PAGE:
Joyent Explains How 'Fat-Finger' Typo Crashed Its Cloud

As promised, cloud provider Joyent Inc. provided a full explanation of how its eastern U.S. data center crashed Tuesday, putting some customers out of business for more than two hours.

The company said the outage was caused by a series of events and circumstances triggered by an operator's typo while issuing a command to reboot a set of selected systems after an upgrade. Joyent's four data centers all run on the company's own SmartDataCenter product.

"The command to reboot the select set of new systems that needed to be updated was mis-typed, and instead specified all servers in the datacenter," Joyent explained in a blog post yesterday. "Unfortunately the tool in question does not have enough input validation to prevent this from happening without extra steps/confirmation, and went ahead and issued a reboot command to every server in us-east-1 availability zone without delay."

Systems came back online piecemeal. While downtime for customers ranged from 20 minutes to 2.5 hours, 90 percent were back online in less than an hour. "The extended API outage time was due to the need for manual recovery of stateful components in the control plane," Joyent said in its extremely detailed statement. "While the system is designed to handle 2F+1 failures of any stateful system, rebooting the data center resulted in complete failure of all these components, and they did not maintain enough history to bring themselves online. This is partially by design, as we would rather systems be unavailable than come up 'split brain' and suffer data loss as a result. That said, we have identified several ways we can make this recovery much faster."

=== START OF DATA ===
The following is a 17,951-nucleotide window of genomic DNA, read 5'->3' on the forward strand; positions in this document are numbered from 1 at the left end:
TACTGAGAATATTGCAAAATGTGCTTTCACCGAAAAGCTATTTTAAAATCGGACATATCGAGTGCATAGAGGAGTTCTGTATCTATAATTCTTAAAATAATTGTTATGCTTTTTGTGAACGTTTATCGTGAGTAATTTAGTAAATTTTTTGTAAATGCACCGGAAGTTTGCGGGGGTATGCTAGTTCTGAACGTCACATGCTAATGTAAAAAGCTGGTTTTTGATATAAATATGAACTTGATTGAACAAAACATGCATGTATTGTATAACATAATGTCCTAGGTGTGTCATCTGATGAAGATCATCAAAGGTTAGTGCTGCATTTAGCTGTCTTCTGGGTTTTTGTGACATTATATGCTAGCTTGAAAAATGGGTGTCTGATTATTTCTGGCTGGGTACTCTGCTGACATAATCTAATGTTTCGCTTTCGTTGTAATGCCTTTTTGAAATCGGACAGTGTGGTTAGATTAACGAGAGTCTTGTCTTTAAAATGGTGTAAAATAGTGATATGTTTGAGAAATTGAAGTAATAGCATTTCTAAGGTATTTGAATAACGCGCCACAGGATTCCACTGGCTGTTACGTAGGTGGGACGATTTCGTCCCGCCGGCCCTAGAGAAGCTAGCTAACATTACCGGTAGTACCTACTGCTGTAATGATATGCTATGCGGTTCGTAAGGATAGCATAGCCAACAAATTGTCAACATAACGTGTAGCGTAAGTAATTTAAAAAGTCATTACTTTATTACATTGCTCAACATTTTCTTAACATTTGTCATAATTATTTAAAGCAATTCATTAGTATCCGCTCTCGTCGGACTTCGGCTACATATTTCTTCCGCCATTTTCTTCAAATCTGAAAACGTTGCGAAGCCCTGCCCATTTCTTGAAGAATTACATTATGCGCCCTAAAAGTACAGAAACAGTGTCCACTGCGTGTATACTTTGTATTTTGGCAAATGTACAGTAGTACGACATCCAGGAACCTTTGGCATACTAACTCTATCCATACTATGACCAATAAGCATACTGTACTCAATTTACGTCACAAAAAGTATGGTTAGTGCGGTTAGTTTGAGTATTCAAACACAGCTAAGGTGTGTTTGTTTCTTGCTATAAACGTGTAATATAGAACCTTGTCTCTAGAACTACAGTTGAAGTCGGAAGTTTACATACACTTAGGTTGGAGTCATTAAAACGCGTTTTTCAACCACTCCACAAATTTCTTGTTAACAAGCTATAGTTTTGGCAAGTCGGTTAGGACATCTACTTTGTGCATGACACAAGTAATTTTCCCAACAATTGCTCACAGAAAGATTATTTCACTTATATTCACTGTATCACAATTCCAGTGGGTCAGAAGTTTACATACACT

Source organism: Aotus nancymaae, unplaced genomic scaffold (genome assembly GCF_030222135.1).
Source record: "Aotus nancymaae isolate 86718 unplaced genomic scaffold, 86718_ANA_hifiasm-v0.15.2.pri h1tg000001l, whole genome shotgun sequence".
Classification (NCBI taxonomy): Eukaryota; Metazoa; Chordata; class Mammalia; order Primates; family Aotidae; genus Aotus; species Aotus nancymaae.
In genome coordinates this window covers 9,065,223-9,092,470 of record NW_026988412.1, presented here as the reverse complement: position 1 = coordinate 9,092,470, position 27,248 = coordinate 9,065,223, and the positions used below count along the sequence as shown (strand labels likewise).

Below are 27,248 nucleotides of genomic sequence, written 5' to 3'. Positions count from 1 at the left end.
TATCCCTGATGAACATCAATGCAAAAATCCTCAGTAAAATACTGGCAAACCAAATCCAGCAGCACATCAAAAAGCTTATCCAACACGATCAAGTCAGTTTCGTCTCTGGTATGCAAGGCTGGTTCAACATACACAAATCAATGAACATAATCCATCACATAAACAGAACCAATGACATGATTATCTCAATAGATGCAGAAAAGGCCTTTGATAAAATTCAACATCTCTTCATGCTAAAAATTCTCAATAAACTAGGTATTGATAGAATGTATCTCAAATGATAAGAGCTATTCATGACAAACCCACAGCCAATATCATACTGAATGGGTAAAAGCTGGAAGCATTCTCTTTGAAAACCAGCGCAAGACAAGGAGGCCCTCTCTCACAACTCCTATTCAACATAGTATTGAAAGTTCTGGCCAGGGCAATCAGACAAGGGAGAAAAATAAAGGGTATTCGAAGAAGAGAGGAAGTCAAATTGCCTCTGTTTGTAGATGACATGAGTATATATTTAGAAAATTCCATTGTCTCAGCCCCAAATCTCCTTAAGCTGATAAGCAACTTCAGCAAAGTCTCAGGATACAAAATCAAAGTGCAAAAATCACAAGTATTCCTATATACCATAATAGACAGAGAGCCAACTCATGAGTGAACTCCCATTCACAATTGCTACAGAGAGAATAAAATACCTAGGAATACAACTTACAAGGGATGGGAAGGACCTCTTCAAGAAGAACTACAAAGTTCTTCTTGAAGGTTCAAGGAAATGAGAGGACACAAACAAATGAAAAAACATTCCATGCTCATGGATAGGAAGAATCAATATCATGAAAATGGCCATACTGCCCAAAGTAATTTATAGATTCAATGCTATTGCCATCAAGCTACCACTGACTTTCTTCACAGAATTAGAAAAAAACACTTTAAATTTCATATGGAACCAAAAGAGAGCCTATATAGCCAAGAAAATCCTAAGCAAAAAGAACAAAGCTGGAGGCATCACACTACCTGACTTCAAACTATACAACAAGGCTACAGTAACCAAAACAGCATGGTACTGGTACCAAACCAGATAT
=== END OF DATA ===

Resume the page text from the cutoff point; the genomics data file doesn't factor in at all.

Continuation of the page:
Some machines came online later because of a known, transient bug in a legacy network card driver that causes reboots to fail about 10 percent of the time. The company said it will assess a faster migration of customers from legacy systems to newer equipment -- the third step of a three-part effort to prevent the failure from repeating and ensuring that any other future downtimes recover more quickly.

"First, we will be dramatically improving the tooling that humans (and systems) interact with such that input validation is much more strict and will not allow for all servers, and control plane servers to be rebooted simultaneously," the company said. "Secondly, we are determining what extra steps in the control plane recovery can be done such that we can safely reboot all nodes simultaneously without waiting for operator intervention. We will not be able to serve requests during a complete outage, but we will ensure that we can record state in each node such that we can recover without human intervention."

After the outage, company CTO Bryan Cantrill posted on Hacker News an initial explanation of the incident. The post garnered 126 comments, one of which stated: "Back in the day we used to say there are two types of network engineers, those that have dropped a backbone and those that will drop a backbone."

Several commenters and other social media posts expressed concern for the operator who made the mistake, but Cantrill said in one article that the person wouldn't be punished, as the person was "mortified" and nothing could be done to make the person feel worse -- which the company wouldn't want to try to do anyway.

About the Author

David Ramel is an editor and writer for Converge360.


Subscribe on YouTube